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ushing direct taxation further than at present would be most indubitably to augment its pressure on the working classes; -that (what would astonish them more than all) there is good reason for believing, and would be no great difficulty in proving, that the rich the enfranchised, electoral classes at least, who are supposed to shift their burdens on the unenfranchised — do actually pay not only their fair share,' but, in all probability, considerably more; - and lastly, that while the taxation which the poor impose upon themselves is enormously heavy, the amount of that which they are compelled to contribute to the State is beyond example light.*

We recur then to our first position that a new measure of Parliamentary Reform is demanded, rather in the name of theoretical propriety than of practical advantage. This, however, is much, though less to the English than to most other nations. We are no admirers of the French turn of mind, which loves to arrange political institutions according to a scientific and harmonious plan, which frames constitutions of most rectangular perfection on paper, but fated to prompt shipwreck as soon as they are launched on the rough waters of the actual world. Still we are far from saying that general principles are to be neglected, or lightly set at nought. We could go nearly as far as Mr. Carlyle in denouncing shams. An institution should be as much as possible what it professes to be. It should perform its promises. It should work out its original, or at least its actual purposes. It should be true to its own idea. It should correspond with its theory, as far as difficulties of practical action will permit. It should be brought into harmony with itself, as far as this can be done without incurring from change greater evils than those consequent upon inaction.

But is our present representation so untrue to its theory as the democratic party are wont to allege? Inconsistent with the democratic theory now put forth it unquestionably is: is it so inconsistent with the genuine theory of the British Constitution? We think not. Parliament may be viewed in two lights, as the embodiment of one or other of two ideas. It may be conceived either to comprise the collective wisdom of the nation, or to represent the collective opinions and feelings of the nation. Whichever of these be the true theory or whether the genuine conception be not a modification of the two-the democratic proposals are equally wide of carrying it out. If the object of the representative system be to collect into one body the élite of

* See Porter on the Self-imposed Taxation of the Working Classes. Also North British Review, vol. xxxi., Principles of Taxation.'


1852. True Theory of our Representative System.


the nation, the best, the wisest, the most experienced men it contains, then assuredly a widely extended suffrage would be a most strange and clumsy devise for attaining such an end.. Its successful working would demand a discernment, a selfknowledge, a self-denying virtue which no history warrants us in regarding as the characteristics of popular and imperfectly educated masses. The wisest men are often the most retiring, and would not seek popular suffrages; they are always the. most diffident and moderate, and would not command them; they are often the most unbending, and would not conciliate them; they are habitually the most far-seeing, and would soar out of the region of their sympathy. The best men are the most quick to feel and the sternest to reprove the wrong desires,. the selfish passions, the unhallowed means, so often paramount among popular masses, and they would disgust and repel the very people whose suffrages the theory requires them to: unite. The most experienced statesmen-those who have been longest at the helm-are often less likely than newer and more untried men to be selected by the popular voice. They will have inevitably disappointed many unreasonable expectations, offended many senseless prejudices, rebuked many unwarrantable. claims. They must often have imposed salutary, but galling restraints. They must have repressed with wholesome severity, dangerous, though perhaps excusable excesses. They must:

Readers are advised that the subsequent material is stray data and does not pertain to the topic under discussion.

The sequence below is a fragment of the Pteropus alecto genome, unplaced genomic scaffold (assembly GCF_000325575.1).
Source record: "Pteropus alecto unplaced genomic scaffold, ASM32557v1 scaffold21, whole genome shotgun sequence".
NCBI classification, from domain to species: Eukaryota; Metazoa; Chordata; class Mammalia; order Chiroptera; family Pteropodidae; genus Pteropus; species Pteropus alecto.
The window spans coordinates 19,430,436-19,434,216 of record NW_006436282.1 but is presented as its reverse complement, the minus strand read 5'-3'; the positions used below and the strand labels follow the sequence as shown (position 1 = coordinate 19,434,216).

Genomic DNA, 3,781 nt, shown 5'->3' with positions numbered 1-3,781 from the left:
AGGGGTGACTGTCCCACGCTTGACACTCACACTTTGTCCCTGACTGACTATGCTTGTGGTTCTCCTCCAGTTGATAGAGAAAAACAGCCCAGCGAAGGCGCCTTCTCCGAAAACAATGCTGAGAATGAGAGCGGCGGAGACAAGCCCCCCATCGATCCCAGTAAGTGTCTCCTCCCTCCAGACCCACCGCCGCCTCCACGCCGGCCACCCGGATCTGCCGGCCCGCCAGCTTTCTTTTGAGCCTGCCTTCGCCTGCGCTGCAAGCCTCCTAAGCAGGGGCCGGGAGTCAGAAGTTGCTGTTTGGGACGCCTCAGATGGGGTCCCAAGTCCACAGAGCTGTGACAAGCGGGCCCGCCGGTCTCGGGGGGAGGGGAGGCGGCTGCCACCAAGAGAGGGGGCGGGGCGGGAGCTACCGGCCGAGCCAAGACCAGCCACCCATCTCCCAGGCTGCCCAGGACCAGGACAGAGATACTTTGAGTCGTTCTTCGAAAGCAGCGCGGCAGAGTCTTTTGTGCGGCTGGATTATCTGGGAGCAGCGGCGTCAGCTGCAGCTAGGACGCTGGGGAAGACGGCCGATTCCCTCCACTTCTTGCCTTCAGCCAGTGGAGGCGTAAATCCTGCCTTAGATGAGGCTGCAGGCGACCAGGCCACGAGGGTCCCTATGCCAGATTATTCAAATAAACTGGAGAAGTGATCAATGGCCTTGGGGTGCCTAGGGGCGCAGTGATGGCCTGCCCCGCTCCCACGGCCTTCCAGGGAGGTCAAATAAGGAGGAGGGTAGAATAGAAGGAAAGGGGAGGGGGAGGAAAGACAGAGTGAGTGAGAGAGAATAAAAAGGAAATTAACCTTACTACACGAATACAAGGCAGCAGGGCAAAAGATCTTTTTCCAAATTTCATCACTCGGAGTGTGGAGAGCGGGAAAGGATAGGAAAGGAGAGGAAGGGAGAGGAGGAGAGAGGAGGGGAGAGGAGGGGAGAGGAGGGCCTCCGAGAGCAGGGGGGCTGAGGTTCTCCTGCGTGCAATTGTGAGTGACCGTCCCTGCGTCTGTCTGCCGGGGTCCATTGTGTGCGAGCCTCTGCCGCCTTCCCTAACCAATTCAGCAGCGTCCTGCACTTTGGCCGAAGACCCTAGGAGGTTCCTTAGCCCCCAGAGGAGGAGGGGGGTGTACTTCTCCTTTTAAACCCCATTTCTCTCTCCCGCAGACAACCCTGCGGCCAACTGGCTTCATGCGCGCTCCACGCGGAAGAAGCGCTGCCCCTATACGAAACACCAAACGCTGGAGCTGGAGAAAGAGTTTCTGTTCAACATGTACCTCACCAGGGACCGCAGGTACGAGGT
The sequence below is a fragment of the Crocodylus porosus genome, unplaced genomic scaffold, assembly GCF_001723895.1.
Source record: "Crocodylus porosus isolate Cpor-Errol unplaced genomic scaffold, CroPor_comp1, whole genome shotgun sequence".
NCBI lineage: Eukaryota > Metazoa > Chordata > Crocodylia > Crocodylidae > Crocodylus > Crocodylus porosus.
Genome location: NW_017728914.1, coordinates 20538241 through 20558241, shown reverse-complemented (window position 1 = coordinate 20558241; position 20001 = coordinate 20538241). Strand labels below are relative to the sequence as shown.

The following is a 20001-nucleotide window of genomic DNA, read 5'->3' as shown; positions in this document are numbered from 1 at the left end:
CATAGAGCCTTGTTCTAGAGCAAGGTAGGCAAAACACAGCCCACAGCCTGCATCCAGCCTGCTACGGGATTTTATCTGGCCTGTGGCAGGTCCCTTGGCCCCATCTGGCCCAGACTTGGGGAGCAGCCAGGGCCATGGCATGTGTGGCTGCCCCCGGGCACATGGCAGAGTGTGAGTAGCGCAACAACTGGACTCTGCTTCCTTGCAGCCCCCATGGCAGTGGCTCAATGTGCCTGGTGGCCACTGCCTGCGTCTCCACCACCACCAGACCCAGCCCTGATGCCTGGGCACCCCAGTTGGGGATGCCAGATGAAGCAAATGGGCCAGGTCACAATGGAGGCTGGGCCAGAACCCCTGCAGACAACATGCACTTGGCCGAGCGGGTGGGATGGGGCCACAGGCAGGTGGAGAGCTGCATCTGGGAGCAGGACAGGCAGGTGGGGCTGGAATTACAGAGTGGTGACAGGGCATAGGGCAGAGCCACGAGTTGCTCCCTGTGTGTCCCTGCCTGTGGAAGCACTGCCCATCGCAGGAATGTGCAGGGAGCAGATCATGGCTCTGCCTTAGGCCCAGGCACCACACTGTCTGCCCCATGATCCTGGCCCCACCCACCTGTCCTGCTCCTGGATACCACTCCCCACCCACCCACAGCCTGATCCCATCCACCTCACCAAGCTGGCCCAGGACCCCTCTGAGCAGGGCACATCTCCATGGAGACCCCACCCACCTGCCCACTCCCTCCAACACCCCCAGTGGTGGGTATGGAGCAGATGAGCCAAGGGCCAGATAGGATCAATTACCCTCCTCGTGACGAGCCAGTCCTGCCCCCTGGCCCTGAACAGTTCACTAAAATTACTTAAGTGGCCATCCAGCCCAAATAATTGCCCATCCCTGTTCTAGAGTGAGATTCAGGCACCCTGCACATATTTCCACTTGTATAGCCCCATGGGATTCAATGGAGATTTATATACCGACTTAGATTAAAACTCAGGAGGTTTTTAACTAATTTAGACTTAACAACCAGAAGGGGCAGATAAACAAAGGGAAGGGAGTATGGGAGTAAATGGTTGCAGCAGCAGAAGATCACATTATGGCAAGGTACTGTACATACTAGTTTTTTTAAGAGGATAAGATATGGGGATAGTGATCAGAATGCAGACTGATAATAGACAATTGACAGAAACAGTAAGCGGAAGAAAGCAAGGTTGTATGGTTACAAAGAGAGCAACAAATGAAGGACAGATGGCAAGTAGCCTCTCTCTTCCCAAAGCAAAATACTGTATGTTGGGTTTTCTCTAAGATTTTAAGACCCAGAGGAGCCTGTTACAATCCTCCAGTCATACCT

often have sown precious seed for future harvests, which seed, to visions less profound and prophetic than their own, will seem to have been wastefully thrown away. They must often have imposed present burdens of a most onerous pressure for the sake of a distant good not yet achieved, and only dimly seen. the course of their strict duty as wise and conscientious men, they must infallibly have cooled the zeal of many friends, and heated the animosities of many enemies. Yet the theory requires that the most numerous and least cultivated classes in the community shall have discernment, faith, and forbearance to. select them, in spite of all these repulsive antecedents, from among rivals undamaged by a trial. If the best and wisest men are to be chosen, the good and wise of the nation should be the choosers. If the Parliament is to be the élite, you must have something like the élite for your electors.

If, on the other hand, as democratic orators allege, the intention of the representative system is, that Parliament should consist of men specially acquainted with the wants, conversant with the interests, sympathising in the feelings of the nation,— that it should be a faithful reflex of the sentiments, opinions, and wishes of the whole community,-then complete suffrage' would appear to offer the surest means of failing of the end

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desired. For what is a Nation, in a highly advanced and complicated state of civilisation like ours? Not a mere aggregation of millions; not a homogeneous mass of units; but a congress of ranks and classes, bound together in an ancient and timecemented union; having, it is true, one common real ultimate interest, but varying in their characters, occupations, and immediate aims; called to special duties, discharging separate functions, guided by peculiar tastes and desires, representing different phases of intellect and opinion, and considering questions of government and social policy from widely divergent points of view. Some are by nature attached to the old, the venerable, and the stationary; others are by temperament impatient of stagnation, and eager for novelty and change. Some conceive that the true evolution of our destiny lies in progress; others would dwell for ever in the ancestral homes of wisdom and content. Some represent that element of restless enterprise which has subdued continents and traversed seas; which has stimulated the wonderful achievements of art, and has robbed science of her secrets; and which has laid every other land under contribution to enhance the amenities of our own. Others, again, embody the tastes and characteristics proper to the placid and plodding occupations of keepers of sheep and tillers of the soil. Some have the ideas of government which are natural to the leisure and refinement of aristocracy; others embrace those of an impetuous, energetic, unreflective democracy. And the proposed project for obtaining a fair representation-a faithful reflex of all these varieties of the conservative and the progressive, the religious and the reckless, the submissive and the turbulent, the noble and the plebeian-is to adopt such a system of election by numbers, as, if really operative, would virtually throw the whole representation into the hands of one class only-the class assuredly the most numerous, the most mobile, the most easily misled; but neither the most various, the most catholic, nor the most competent.